frualeydis: (Default)
My hand sewn effigy stays have been finished for almost a month, but now I have actually gotten around to taking some pictures. There will be more of them later on my web site, as well as a description of how I made it, the mistakes I made etc. But for now, here are two pictures:




As you can see it fits perfectly now.
That is good. What is not so good is that most of my 16th century clothes are now too big. Including the Anthonis Mor dress. For that dress it's just so little that it is solved just by wearing the green kirtle I made for it instead of this corset, but other dresses are really too big.

But a good thing is that I now can get into a very pretty dress I made in 2002, from light green brocade with metal threads and which I have only worn once. I will have to remake the bodice however since it is 8 cm too wide at the waist. It does fit over the bust, but the square neckline is a little too small; I can see that now that I know more about 16th century dress than I did when I made it. But if I find the energy to remake it, it really is a very pretty dress. I'm not sure about the trim I used, but most of it will have to be taken away anyway if I'm remaking the bodice.

The cord

Mar. 10th, 2007 06:36 pm
frualeydis: (Default)
The first trial got too thick. And not very pretty either. I've done quite a lot of tablet weaving, so I don't think it's so much a matter of technique as of taste. Maybe I'll just twist a cord, or use a commercial 5 mm cotton tape. Or try again. But I will take a break from it now and work on my red silk petticoat instead tonight.
If Maja lets me, she's been ill all day, refusing to eat and being really cranky.
frualeydis: (Default)
Because I have decided to be totally and absolutely crazy with this project I've decided to make the lacing cord with tablets. You can make round cords from tablet weaving if you always put the weft in from the same side, thus wrapping the cord while weaving. This is an old technique and there are several examples found in the excavations from medieval London. I will use the thickest of my vegetable dyed silk for warp and a thinner silk for weft. The colours are muted, so it won't be a stunningly beautiful cord, but at least a both functional and period correct one.
I'm using just 3 tablets (4 holes in each) and I'm still afraid it may be to thick for the lacing holes, but one never knows before trying.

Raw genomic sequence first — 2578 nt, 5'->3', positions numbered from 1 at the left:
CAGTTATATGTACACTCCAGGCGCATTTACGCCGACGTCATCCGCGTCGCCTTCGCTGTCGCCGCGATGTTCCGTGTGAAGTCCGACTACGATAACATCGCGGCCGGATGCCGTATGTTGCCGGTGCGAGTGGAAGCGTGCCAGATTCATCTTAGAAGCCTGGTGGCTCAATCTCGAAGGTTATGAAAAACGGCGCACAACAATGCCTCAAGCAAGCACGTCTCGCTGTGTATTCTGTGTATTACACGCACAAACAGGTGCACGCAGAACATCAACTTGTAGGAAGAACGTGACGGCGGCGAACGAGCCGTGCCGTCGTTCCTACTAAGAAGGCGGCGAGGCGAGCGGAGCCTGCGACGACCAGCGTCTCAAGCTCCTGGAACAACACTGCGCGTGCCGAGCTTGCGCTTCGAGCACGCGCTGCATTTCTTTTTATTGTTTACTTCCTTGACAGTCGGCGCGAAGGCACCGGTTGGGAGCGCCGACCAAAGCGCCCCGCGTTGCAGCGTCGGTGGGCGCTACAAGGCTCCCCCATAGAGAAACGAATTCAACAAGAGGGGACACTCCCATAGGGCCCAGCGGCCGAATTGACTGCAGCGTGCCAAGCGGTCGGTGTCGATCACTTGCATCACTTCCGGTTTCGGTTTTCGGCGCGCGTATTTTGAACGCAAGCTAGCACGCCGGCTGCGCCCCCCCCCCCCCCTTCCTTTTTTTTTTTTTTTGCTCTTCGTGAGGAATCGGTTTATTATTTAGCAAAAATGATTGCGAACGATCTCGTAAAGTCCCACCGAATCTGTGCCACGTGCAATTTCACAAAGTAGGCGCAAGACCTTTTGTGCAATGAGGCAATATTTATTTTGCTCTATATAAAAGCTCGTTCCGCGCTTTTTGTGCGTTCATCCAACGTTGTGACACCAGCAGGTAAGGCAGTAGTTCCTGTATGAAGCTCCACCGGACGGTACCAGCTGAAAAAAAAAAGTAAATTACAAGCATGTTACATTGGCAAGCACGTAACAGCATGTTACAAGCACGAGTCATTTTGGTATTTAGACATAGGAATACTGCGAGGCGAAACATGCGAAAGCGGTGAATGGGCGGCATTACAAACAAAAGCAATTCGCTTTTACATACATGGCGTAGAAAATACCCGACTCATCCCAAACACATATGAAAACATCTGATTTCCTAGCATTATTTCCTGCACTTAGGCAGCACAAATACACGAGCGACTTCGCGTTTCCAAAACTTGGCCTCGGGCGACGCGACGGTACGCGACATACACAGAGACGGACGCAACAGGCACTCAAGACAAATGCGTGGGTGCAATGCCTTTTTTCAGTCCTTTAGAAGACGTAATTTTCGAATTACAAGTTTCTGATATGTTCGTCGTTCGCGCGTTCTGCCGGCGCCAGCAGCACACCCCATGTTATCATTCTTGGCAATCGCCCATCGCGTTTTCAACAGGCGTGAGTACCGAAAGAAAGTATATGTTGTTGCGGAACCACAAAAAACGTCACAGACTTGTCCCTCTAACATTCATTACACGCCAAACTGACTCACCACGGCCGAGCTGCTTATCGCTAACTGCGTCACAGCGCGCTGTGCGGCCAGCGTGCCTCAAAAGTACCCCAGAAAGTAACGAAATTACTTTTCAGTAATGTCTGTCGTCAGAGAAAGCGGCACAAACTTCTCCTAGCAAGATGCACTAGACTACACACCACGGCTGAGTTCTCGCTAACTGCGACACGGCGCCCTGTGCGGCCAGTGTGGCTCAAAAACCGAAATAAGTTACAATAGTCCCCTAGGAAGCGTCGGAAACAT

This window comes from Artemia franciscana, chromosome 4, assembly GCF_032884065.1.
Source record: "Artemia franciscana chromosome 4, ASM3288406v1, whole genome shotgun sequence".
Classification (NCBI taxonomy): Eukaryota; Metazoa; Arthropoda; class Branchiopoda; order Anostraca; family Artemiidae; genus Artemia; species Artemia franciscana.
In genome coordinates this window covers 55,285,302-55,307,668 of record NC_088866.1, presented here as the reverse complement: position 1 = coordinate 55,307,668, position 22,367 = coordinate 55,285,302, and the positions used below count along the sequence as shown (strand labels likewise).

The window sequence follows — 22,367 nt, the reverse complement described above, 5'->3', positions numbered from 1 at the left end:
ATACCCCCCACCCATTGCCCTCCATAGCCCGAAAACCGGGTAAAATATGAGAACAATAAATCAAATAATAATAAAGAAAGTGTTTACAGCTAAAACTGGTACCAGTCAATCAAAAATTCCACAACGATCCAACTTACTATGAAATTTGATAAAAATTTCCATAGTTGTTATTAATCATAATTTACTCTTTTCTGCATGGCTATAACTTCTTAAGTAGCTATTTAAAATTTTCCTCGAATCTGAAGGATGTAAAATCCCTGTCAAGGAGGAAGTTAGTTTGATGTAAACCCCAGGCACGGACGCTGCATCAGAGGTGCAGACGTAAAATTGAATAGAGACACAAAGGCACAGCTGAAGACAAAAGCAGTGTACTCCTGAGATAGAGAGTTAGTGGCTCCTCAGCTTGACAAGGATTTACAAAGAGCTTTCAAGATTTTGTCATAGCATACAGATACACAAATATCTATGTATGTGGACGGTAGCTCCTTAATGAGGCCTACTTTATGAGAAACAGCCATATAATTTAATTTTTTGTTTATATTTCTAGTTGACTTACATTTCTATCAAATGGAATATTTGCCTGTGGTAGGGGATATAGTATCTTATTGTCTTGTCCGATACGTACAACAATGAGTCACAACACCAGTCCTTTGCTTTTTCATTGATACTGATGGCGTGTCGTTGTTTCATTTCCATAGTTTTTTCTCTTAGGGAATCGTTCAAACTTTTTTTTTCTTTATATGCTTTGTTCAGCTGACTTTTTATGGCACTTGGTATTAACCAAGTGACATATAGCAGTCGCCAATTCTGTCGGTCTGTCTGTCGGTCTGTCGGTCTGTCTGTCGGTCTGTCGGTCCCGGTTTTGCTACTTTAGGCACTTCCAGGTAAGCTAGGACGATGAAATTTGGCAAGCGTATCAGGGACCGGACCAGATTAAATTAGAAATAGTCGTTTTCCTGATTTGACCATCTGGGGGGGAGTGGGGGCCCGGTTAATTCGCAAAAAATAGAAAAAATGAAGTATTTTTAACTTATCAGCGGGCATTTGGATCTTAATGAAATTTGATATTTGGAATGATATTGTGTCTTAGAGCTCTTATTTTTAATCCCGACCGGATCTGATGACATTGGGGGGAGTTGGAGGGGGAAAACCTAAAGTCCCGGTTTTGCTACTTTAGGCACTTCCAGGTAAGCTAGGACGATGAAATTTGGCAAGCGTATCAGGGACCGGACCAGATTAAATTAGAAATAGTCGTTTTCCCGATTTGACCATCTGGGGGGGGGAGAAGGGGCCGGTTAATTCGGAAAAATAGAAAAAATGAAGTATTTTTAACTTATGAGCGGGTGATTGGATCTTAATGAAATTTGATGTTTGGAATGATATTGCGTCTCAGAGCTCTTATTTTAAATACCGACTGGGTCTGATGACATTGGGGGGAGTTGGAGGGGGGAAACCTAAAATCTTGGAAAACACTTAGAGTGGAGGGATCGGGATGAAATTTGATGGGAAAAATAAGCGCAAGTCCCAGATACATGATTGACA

frualeydis: (Default)
The effigy stays are now finished. I'm considering weaving the lacing ribbon, since I can't make that long fingerloop braids. But that may be taking it too far.
Does anybody have documentation for lucet cords in the 16th century; I know the evidence for it from the middle ages is circumstantial at best, but maybe there is more from the 16th century?
frualeydis: (Default)
I just tried on the finished hand sewn effigy corset. I fit, but it was obvious that it was too long. The splits for tabs started two inches below my natural waist and even if they liked long torsos in the latter 16th century that was too long.
So I took a pair of scissors and cut through the fabric, seams, binding and reeds. Now I need to take away what's left of the chamois binding, secure the boning channels and bind it again.
frualeydis: (elizabethan)
Or at least half of it. And the stays almost fit! Still a little tighter than I like, and with a little gap. But they fit well enough for me to finish them and hope for further weight loss. This far I have only lost a little less than an inch in the waist and an inch at the bust, but almost three inches in the tummy/hip area. If I loose more I know from experience that the waist and bust will shrink too, it's just that I carry most of my fat on my tummy. So eventually I it will fit me perfectly. And if it should ever get too big I guess I could put some of the boning back again ;)

Bad picture taken in mirror )

I need to sew a little more on one of the lacing holes since it got a little worn during yesterday's abuse.
frualeydis: (elizabethan)
I'm going to try and take half the boning out. The reed are about double the thickness of the split cane [livejournal.com profile] myladyswardrobe used in her stays, so even if I'm a lot fatter I probably don't need double reeds in every channel. I will keep them in a few of the front channels, but otherwise they will be pulled out. Not too easy since some of the boning channels are narrow, but I'm sure it can be done.
frualeydis: (elizabethan)
I just tried on the fully boned corset and there's a 6 cm gap! And it's not exactly comfortable then either. I took the pattern from a too large corset, so I took it in a couple of centimetres. I didn't count on it being such a large difference between a fully boned corset and an only partially boned corset. When it's laced too tight to be comfortable, I'm still larger than when I'm wearing my green kirtle, so the boning definitely takes up space.
So now I have several options: